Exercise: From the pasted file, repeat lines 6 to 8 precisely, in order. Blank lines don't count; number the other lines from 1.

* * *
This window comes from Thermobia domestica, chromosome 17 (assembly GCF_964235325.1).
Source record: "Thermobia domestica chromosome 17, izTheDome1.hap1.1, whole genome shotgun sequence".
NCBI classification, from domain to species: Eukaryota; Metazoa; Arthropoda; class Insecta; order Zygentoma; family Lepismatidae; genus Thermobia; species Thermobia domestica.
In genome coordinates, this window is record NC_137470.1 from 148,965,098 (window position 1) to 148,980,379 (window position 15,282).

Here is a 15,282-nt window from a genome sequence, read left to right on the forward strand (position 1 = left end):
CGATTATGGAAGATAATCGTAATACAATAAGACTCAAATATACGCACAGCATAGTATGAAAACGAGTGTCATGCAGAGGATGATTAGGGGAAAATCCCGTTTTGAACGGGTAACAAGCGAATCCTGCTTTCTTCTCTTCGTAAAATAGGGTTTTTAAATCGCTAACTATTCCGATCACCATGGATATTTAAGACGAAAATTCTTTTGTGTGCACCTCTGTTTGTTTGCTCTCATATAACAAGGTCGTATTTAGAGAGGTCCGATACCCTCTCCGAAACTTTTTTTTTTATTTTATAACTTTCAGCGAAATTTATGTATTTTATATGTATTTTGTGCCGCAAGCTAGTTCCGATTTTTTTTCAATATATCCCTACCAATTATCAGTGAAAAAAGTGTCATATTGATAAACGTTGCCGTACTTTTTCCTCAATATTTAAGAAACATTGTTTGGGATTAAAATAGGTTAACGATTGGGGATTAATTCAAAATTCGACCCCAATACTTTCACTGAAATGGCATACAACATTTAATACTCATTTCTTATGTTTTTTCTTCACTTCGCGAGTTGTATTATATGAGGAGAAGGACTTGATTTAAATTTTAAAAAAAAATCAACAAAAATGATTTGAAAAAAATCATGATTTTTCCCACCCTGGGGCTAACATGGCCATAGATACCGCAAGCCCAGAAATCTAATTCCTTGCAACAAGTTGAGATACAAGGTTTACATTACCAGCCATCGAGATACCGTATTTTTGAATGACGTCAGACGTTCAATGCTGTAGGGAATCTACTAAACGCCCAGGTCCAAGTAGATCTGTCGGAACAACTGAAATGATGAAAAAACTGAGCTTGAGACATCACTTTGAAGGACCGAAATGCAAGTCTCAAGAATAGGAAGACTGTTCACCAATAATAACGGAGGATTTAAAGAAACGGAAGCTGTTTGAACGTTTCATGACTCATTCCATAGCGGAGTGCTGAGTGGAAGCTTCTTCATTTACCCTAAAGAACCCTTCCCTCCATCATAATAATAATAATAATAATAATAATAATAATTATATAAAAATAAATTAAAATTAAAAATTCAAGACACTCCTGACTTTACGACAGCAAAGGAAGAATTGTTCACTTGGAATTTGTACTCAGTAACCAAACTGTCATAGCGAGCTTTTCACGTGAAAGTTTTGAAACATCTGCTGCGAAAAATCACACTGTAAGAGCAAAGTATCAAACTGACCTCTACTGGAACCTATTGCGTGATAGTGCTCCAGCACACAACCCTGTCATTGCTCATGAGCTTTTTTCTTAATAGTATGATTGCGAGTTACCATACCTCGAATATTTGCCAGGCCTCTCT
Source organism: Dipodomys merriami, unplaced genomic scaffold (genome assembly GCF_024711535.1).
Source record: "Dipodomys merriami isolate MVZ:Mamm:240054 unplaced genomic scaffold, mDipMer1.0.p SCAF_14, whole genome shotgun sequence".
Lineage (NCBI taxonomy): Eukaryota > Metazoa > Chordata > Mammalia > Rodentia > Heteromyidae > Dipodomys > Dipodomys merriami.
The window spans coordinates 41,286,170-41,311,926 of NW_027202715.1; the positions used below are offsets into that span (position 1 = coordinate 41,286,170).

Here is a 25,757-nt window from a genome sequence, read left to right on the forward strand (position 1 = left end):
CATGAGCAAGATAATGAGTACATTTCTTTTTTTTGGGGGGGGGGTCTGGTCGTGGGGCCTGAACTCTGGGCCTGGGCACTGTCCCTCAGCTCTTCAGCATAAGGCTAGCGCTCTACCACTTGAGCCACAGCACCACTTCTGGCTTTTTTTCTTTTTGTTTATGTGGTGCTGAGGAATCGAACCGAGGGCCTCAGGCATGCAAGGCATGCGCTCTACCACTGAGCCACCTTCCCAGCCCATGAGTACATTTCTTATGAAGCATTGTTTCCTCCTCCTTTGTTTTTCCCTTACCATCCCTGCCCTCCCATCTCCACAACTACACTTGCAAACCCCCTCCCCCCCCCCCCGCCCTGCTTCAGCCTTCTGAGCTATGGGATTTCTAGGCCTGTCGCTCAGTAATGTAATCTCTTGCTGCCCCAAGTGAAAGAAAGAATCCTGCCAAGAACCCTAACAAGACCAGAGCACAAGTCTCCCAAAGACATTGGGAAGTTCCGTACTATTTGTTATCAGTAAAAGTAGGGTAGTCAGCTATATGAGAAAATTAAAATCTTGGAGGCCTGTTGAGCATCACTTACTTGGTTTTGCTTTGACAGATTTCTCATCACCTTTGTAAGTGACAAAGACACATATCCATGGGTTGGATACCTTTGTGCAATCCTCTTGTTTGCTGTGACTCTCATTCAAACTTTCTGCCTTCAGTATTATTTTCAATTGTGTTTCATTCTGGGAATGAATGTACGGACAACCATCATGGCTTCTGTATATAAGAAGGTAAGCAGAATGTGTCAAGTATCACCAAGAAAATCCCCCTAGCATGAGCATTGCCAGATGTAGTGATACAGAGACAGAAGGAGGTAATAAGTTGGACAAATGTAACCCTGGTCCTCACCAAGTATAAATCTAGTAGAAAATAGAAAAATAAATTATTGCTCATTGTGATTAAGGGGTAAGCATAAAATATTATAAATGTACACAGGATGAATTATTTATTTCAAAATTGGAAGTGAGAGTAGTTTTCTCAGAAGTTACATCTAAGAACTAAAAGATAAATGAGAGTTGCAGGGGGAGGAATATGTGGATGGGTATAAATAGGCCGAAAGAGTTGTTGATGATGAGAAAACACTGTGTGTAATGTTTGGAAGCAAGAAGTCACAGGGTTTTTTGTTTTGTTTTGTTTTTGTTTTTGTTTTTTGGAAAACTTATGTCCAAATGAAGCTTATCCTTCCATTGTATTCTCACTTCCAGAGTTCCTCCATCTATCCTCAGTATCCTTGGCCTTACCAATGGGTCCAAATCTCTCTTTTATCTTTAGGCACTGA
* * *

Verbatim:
CGATTATGGAAGATAATCGTAATACAATAAGACTCAAATATACGCACAGCATAGTATGAAAACGAGTGTCATGCAGAGGATGATTAGGGGAAAATCCCGTTTTGAACGGGTAACAAGCGAATCCTGCTTTCTTCTCTTCGTAAAATAGGGTTTTTAAATCGCTAACTATTCCGATCACCATGGATATTTAAGACGAAAATTCTTTTGTGTGCACCTCTGTTTGTTTGCTCTCATATAACAAGGTCGTATTTAGAGAGGTCCGATACCCTCTCCGAAACTTTTTTTTTTATTTTATAACTTTCAGCGAAATTTATGTATTTTATATGTATTTTGTGCCGCAAGCTAGTTCCGATTTTTTTTCAATATATCCCTACCAATTATCAGTGAAAAAAGTGTCATATTGATAAACGTTGCCGTACTTTTTCCTCAATATTTAAGAAACATTGTTTGGGATTAAAATAGGTTAACGATTGGGGATTAATTCAAAATTCGACCCCAATACTTTCACTGAAATGGCATACAACATTTAATACTCATTTCTTATGTTTTTTCTTCACTTCGCGAGTTGTATTATATGAGGAGAAGGACTTGATTTAAATTTTAAAAAAAAATCAACAAAAATGATTTGAAAAAAATCATGATTTTTCCCACCCTGGGGCTAACATGGCCATAGATACCGCAAGCCCAGAAATCTAATTCCTTGCAACAAGTTGAGATACAAGGTTTACATTACCAGCCATCGAGATACCGTATTTTTGAATGACGTCAGACGTTCAATGCTGTAGGGAATCTACTAAACGCCCAGGTCCAAGTAGATCTGTCGGAACAACTGAAATGATGAAAAAACTGAGCTTGAGACATCACTTTGAAGGACCGAAATGCAAGTCTCAAGAATAGGAAGACTGTTCACCAATAATAACGGAGGATTTAAAGAAACGGAAGCTGTTTGAACGTTTCATGACTCATTCCATAGCGGAGTGCTGAGTGGAAGCTTCTTCATTTACCCTAAAGAACCCTTCCCTCCATCATAATAATAATAATAATAATAATAATAATAATTATATAAAAATAAATTAAAATTAAAAATTCAAGACACTCCTGACTTTACGACAGCAAAGGAAGAATTGTTCACTTGGAATTTGTACTCAGTAACCAAACTGTCATAGCGAGCTTTTCACGTGAAAGTTTTGAAACATCTGCTGCGAAAAATCACACTGTAAGAGCAAAGTATCAAACTGACCTCTACTGGAACCTATTGCGTGATAGTGCTCCAGCACACAACCCTGTCATTGCTCATGAGCTTTTTTCTTAATAGTATGATTGCGAGTTACCATACCTCGAATATTTGCCAGGCCTCTCT
Source organism: Dipodomys merriami, unplaced genomic scaffold (genome assembly GCF_024711535.1).
Source record: "Dipodomys merriami isolate MVZ:Mamm:240054 unplaced genomic scaffold, mDipMer1.0.p SCAF_14, whole genome shotgun sequence".